How to help your body recover from childbirth
A guide to caring for yourself after delivery.
Looking after yourself is just as important as looking after your new baby. With confinement practiced by Chinese, Malays and Indians, most Singaporean mums understand that special care is needed to help themselves heal and recuperate after childbirth. Whether you choose to observe confinement practices strictly, loosely or not at all, here is our guide to recovering from childbirth.
Sleep when your baby sleeps
Sufficient rest is a vital part of your recovery. Mums who get enough sleep are healthier and if you’re breastfeeding, lack of sleep can affect your milk production. You might be feeding your baby 7–8 times a day at first, which will make it hard for you to get 6–8 continuous hours of sleep, so sleep while your baby sleeps and try not to do more than eat, feed, sleep and shower in the first few weeks. Get as much help with cooking and cleaning as you can.
Each confinement tradition has a list of different foods to avoid. Some of these restrictions don’t have any scientific basis but making sure you’re eating a balanced diet is important to your recovery. Your diet should consist of 5– 7 servings of whole grains, pasta, rice or cereal, 2 servings each of fruit and vegetables and 2–3 servings of meat and low-fat dairy so you have enough protein, iron and calcium. Eat lots of fibre to prevent constipation. Include more foods high in antioxidants like fruits, veggies, nuts and beans. Foods high in omega 3 fatty acids, like salmon, nuts and seeds, help with inflammation and fluid retention and strengthen your immune system. You might also want to reduce the amount of sugar and white flour in your diet to help even out mood swings and take off your post-baby weight.
Some new mums are told not to drink water during the confinement period as it leads to water retention. But it’s actually important to drink 8–10 glasses of water a day if you’re breastfeeding. You need to stay hydrated to help your milk production.
Pay attention to your posture
Pregnancy and motherhood can be hard on your back and many new mums have neck, shoulder and back pains. Most of these problems are caused by bad posture so be mindful of how you sit, stand and lift your baby. Use a pillow when you’re breastfeeding so that you can sit upright and not hunch over. Take 5-minute stretch breaks throughout the day to ease neck, shoulder and back pains.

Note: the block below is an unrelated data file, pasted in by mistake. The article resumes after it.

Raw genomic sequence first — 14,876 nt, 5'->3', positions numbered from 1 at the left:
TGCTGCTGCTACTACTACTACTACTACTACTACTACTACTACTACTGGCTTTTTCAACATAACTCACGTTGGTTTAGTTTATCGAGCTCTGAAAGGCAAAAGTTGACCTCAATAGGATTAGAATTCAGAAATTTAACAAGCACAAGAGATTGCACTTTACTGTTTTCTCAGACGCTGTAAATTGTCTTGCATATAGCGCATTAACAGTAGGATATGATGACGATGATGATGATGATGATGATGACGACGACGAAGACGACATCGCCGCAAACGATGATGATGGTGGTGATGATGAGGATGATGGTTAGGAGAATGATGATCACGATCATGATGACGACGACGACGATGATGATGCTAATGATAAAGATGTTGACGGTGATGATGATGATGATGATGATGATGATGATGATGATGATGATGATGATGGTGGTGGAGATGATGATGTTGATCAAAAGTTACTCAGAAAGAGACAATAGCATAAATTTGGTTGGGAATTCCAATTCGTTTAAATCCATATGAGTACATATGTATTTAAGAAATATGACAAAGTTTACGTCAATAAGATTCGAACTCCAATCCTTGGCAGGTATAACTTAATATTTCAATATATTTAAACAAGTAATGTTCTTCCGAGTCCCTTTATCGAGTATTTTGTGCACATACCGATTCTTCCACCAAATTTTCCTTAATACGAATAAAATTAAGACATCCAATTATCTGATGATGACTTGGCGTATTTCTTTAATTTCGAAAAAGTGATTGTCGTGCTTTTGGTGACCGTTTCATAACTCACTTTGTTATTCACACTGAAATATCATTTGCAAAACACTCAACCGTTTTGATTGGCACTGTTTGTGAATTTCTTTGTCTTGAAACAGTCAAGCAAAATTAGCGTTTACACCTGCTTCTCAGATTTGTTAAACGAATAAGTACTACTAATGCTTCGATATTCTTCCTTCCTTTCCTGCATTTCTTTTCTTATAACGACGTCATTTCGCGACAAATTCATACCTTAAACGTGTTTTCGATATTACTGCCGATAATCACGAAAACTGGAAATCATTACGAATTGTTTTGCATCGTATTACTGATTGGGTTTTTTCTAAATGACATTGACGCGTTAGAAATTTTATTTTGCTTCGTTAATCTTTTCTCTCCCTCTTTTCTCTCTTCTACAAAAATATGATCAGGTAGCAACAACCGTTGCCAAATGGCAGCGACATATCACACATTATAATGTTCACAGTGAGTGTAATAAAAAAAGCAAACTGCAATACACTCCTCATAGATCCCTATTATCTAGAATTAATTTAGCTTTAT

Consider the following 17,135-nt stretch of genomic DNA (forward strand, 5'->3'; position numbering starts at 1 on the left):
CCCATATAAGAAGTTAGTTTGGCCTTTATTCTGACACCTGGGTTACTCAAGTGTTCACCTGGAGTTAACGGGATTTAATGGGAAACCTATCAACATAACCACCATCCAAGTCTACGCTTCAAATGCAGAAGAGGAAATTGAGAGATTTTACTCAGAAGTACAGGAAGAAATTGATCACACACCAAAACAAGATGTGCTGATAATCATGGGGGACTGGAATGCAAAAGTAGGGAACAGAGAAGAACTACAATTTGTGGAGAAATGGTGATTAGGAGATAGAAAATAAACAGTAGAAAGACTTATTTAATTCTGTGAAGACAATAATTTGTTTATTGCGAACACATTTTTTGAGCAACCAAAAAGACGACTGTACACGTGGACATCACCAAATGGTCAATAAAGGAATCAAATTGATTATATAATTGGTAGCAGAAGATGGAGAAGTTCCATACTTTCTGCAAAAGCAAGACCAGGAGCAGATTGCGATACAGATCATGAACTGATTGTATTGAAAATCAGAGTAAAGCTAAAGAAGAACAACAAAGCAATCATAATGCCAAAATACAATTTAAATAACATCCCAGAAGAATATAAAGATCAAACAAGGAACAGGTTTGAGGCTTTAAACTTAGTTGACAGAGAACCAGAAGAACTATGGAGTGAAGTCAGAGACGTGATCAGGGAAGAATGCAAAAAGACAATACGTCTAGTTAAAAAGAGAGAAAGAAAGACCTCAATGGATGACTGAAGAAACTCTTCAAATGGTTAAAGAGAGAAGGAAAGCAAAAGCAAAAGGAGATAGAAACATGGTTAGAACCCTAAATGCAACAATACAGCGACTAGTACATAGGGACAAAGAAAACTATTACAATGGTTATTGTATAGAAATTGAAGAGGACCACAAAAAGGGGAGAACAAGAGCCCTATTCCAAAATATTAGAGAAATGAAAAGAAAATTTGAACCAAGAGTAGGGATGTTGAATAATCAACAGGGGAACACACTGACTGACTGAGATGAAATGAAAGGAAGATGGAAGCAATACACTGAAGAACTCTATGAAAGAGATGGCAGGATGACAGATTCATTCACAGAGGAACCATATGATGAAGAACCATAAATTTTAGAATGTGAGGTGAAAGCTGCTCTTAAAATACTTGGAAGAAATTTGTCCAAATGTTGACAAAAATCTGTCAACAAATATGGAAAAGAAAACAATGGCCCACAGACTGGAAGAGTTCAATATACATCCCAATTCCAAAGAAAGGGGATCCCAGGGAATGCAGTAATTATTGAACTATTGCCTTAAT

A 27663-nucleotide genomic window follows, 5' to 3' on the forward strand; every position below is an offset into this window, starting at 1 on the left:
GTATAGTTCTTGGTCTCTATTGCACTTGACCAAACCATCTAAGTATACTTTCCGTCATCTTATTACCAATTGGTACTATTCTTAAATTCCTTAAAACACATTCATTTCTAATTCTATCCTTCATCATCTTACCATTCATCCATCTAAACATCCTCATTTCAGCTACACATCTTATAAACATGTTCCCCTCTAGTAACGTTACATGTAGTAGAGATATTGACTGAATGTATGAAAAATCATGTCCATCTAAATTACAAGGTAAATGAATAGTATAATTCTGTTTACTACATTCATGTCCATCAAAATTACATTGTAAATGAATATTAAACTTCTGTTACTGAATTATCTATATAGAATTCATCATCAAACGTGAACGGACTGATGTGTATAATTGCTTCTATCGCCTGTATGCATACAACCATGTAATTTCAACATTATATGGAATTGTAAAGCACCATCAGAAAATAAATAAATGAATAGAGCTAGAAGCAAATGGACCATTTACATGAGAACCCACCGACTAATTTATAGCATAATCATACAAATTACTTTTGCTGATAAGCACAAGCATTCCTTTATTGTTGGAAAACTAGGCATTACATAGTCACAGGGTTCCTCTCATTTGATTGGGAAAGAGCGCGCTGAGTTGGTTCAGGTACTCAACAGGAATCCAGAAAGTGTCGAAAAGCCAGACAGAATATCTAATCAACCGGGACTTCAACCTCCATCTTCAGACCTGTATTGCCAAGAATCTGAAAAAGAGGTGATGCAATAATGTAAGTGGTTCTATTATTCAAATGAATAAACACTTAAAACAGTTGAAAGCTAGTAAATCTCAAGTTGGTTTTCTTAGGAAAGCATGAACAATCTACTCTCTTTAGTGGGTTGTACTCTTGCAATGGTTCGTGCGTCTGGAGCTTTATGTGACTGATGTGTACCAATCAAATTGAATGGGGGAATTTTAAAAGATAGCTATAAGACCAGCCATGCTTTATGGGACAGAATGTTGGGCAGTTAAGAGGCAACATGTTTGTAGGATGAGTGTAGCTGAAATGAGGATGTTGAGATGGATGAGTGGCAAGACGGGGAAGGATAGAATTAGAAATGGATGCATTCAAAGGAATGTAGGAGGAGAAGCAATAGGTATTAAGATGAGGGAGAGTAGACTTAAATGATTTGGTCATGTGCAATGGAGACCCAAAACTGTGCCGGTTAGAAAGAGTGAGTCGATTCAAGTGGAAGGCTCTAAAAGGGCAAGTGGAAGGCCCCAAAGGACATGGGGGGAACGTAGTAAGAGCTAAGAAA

Get a massage
Post-natal massage by a certified and experienced therapist can be very beneficial to new mums. It can help the uterus to contract and shrink to its pre-pregnancy size, alleviate fluid retention and relieve aches and soreness. Improper technique can increase bleeding so make sure your therapist is properly qualified. If you’ve have a caesarean section, you should wait 2 months for your wound to heal and get the okay from your doctor before having any massage.
The information published herein is intended and strictly only for informational, educational, purposes and the same shall not be misconstrued as medical advice. If you are worried about your own health, or your child’s well being, seek immediate medical advice. You should never delay seeking medical advice, disregard medical advice, or discontinue medical treatment because of information on this website. Kimberly-Clark and/ or its subsidiaries assumes no liability for the interpretation and/or use of the information contained in this article. Further, while due care and caution has been taken to ensure that the content here is free from mistakes or omissions, Kimberly-Clark and/ or its subsidiaries makes no claims, promises or guarantees about the accuracy, completeness or adequacy of the information here, and to the extent permitted by law, Kimberly-Clark and/ or its subsidiaries do not accept any liability or responsibility for claims, errors or omissions.